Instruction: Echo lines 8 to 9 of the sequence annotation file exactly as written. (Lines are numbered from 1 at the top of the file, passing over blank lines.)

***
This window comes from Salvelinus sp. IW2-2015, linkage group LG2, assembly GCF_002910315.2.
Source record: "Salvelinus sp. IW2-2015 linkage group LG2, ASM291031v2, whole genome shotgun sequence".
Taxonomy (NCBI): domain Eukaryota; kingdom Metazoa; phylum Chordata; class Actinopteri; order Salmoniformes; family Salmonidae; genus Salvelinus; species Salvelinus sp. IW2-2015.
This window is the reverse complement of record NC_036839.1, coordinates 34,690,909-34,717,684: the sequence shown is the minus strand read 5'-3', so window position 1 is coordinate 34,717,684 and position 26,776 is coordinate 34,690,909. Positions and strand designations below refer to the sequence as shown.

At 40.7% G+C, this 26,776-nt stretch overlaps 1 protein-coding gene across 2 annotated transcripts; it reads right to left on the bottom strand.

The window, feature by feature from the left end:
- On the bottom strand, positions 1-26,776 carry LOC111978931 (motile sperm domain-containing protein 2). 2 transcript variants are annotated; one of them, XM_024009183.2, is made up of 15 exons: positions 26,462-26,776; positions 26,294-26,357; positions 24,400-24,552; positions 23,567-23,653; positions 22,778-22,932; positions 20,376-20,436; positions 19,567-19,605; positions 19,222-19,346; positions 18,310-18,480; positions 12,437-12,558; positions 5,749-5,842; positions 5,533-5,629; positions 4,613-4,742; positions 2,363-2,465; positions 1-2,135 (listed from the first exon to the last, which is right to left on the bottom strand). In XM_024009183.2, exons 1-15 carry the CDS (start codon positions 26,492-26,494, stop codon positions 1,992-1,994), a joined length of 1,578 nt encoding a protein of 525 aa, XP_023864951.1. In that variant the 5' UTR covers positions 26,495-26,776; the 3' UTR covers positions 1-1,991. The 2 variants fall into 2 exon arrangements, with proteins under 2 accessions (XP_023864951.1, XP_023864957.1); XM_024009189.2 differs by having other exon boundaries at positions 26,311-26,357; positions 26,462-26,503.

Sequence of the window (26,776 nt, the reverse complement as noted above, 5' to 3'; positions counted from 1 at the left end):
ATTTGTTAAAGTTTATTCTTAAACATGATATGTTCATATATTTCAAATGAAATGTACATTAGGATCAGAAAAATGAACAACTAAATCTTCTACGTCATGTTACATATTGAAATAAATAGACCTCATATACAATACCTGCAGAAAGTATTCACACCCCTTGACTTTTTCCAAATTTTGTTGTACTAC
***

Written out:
Sequence of the window (26,776 nt, the reverse complement as noted above, 5' to 3'; positions counted from 1 at the left end):
ATTTGTTAAAGTTTATTCTTAAACATGATATGTTCATATATTTCAAATGAAATGTACATTAGGATCAGAAAAATGAACAACTAAATCTTCTACGTCATGTTACATATTGAAATAAATAGACCTCATATACAATACCTGCAGAAAGTATTCACACCCCTTGACTTTTTCCAAATTTTGTTGTACTAC